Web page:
the Barbie doll as this certain theory of constructions of childhood, socially
constructs girls to behave and look a certain way – to be girly, play with
dolls, dress up etc. and that boys are aggressive, play with action figures and
this is because society has set these rules for people as things have been made
for certain people. Social constructionism recognises how certain ideas or beliefs
are always located within history; they are ‘constructed’ over time, and
because of this, history has shaped the ways in which we think about things
today.  “To describe childhood, or indeed
any phenomenon, as socially constructed is to suspend belief in or a willing
reception of it’s taken for granted meanings” (James et al, 1998, pg. 27). Sometimes
such constructions also shape assumptions about what is and what is not true
when we think about children and childhood, which cannot often be evidenced and
the ways of knowing what is assumed to be true/real can be known as
‘discourse’. Discourse shapes how we live without us really noticing. So, an
example of discourse could be ‘dolls are for little girls’ ‘make up is for girls’
or ‘toy cars are for boys’, and the fact that history has shaped the way we
believe this, the social constructionism perspective argues that we can’t
exactly say these statements are true and we should not take such statements
for granted.

However,
things are slowly starting to become socially acceptable as boys have started
to wear make-up, girls wearing what they like and similarly this is portrayed
in the Barbie doll herself as she has changed and developed herself as well as
breaking gender stereotypes – due to the development of Entrepreneur Barbie and
Ken Doll as this allowed and encouraged boys to play with these dolls too.

In conclusion, it is evident to see how much a simple
doll has changed over time in regards to its appearance and the purpose of the
doll, through the use of longer lasting and cheaper materials and technology.
Back in the olden days, a doll was made out of materials such as wood and clay,
where as now, our dolls look much more realistic and life like – such as a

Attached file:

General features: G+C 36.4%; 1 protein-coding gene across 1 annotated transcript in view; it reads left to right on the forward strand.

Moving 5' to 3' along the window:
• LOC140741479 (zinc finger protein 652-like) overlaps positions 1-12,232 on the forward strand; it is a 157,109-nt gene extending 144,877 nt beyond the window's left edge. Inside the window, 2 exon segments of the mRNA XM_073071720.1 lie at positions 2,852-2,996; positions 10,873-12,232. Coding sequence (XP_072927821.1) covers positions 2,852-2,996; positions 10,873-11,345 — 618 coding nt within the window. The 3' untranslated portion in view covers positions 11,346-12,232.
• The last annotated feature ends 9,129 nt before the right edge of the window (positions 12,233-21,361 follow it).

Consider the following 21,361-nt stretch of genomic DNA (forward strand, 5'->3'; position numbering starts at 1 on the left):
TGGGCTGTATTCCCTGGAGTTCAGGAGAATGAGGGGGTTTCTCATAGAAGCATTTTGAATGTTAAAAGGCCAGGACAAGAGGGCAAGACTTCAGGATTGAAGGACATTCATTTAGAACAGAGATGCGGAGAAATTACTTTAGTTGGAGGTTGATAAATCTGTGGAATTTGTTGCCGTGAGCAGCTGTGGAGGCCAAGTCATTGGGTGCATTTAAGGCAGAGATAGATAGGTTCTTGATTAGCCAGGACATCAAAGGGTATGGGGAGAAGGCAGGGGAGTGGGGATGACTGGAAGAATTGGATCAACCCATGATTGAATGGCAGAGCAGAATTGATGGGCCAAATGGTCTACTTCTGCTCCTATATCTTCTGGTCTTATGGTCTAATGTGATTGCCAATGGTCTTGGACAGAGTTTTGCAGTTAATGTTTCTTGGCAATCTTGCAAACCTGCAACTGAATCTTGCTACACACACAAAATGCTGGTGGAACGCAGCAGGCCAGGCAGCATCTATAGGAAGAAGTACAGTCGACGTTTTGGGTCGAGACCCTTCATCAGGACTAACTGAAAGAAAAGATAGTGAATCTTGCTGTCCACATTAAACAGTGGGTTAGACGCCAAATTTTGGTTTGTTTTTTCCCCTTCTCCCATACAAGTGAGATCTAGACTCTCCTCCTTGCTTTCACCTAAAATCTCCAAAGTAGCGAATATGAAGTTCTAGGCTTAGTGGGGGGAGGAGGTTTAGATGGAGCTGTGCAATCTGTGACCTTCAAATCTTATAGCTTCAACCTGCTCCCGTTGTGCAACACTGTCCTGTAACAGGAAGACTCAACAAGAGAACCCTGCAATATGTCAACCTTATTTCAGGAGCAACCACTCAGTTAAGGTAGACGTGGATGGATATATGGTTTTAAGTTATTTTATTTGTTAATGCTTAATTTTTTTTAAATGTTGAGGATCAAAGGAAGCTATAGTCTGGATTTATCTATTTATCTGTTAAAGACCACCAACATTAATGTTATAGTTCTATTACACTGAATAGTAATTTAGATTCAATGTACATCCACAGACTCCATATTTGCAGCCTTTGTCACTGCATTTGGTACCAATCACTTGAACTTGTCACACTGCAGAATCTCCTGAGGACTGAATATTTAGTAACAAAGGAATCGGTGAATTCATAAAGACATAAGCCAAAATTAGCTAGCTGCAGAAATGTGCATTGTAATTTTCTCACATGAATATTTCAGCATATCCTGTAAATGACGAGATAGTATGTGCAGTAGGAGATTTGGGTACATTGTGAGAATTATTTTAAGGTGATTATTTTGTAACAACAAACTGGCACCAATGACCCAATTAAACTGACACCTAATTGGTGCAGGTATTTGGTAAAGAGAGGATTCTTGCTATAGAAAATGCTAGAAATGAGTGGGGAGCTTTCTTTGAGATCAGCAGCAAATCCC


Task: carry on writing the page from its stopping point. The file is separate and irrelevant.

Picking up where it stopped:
Barbie doll. Through the use of play with a doll, this can be seen as very
beneficial to a child’s language and cognitive development as Piaget and
Vygotsky believe that when a child is constantly speaking during play, it will
develop both cognition and language and both can help a child to discover the
world more. When looking back at history, young girls weren’t given the
opportunity to get an education, so playing with dolls would have been a great
influence in developing their cognition and language in some way. In this day
and age, dolls – Barbie dolls to be specific, are seen to be more of a girly toy,
even though there is male Ken doll, and other figurines that are made specifically
for boys. This is due to social constructionism – history has shaped the ways in
which we think about things today. Even though the fact that a Barbie doll may not
be considered a girly toy to most people today as views are constantly changing,
there is still a view in many people’s minds that Barbie dolls have a strong connection
to little girls only. However, as mentioned above, these views are slowly going
away as children are now more freely to do what they want and play with what they
like, and what once wasn’t considered the norms, these ideas have gradually become
accepted in today’s society.

 

 

 

 

 

 

 

 

 

 

 

 

 

 

 

 

 

Reference